Taken together, these studies of phenotypic plasticity are revealing new insights into how phenotypic differentiation is occurring among Death Valley's pupfishes. This work has uncovered how the environment experienced during development plays an underappreciated role in generating phenotypic variation in the wild. Our findings suggest that population- or species-specific phenotypes can result not only from a population's genomic background but also from the interaction of individuals with that population's unique environment.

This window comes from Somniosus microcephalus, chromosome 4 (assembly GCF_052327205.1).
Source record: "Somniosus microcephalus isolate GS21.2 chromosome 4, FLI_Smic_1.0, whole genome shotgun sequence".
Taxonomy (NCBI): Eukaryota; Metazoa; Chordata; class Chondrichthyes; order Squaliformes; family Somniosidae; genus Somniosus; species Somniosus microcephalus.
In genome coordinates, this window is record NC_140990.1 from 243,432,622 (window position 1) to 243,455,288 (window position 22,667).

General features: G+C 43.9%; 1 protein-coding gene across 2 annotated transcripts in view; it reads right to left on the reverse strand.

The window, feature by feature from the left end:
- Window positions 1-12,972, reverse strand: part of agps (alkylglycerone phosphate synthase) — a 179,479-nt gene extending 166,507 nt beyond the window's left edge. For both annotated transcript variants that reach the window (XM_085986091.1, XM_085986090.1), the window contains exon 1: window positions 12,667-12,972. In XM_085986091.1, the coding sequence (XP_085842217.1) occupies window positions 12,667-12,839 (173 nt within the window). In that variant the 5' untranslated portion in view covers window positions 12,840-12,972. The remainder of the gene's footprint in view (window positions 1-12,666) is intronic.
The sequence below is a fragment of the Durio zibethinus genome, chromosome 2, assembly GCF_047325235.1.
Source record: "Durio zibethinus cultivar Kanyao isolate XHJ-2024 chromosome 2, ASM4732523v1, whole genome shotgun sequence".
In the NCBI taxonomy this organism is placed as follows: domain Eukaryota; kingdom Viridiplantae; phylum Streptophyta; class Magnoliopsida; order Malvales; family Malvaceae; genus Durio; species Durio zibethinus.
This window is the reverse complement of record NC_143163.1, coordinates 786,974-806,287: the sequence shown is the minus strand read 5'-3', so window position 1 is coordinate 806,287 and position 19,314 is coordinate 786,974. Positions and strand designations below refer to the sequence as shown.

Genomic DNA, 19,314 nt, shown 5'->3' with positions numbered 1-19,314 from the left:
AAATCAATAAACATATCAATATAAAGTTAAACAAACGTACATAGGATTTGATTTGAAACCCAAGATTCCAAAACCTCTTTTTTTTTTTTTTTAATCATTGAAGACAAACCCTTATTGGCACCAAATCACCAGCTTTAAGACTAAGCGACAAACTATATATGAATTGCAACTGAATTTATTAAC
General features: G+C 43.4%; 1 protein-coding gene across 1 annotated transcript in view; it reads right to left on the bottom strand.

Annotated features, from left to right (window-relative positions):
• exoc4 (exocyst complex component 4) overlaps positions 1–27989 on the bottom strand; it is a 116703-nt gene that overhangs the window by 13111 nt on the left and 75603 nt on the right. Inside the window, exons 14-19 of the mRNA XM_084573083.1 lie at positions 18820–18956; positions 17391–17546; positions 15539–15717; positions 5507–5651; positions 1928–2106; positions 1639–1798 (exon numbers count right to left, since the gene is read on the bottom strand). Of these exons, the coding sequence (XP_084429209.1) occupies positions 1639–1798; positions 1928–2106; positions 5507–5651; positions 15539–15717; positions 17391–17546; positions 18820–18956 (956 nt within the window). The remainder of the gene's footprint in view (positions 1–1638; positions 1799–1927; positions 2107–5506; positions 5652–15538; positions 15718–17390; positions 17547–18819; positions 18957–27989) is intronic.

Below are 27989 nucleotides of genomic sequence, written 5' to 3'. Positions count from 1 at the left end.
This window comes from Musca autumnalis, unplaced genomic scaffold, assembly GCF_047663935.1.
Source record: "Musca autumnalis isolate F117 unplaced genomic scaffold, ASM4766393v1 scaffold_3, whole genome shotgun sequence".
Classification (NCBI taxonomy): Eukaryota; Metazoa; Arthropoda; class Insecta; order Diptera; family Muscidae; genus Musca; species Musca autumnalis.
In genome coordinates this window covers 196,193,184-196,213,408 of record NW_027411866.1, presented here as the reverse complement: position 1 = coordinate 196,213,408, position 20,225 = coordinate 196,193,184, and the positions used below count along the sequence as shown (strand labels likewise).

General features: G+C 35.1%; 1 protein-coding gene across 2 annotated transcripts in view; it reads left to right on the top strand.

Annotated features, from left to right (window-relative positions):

Recently, the importance of understanding the plasticity of pupfish has taken on a new urgency. The population in Devil's Hole has been declining gradually since the early 1990s for reasons that remain unclear. In 2003, one of the refuge populations was exterminated, and a second has since hybridized with another species of pupfish. A census in April 2006 revealed only 38 adult pupfish remaining in Devil's Hole. New conservation efforts, including the breeding of Devils Hole pupfish in captivity, are now being undertaken. As the Devils Hole pupfish example illustrates, however, the future of Death Valley's pupfishes remains uncertain. Pupfish in Death Valley, as well as fishes through the desert Southwest, continue to be threatened by new introductions of non-native species and unremitting calls for pumping of the aquifers that nourish their aquatic habitats. How Death Valley's pupfishes will fare in the face of these challenges remains to be seen.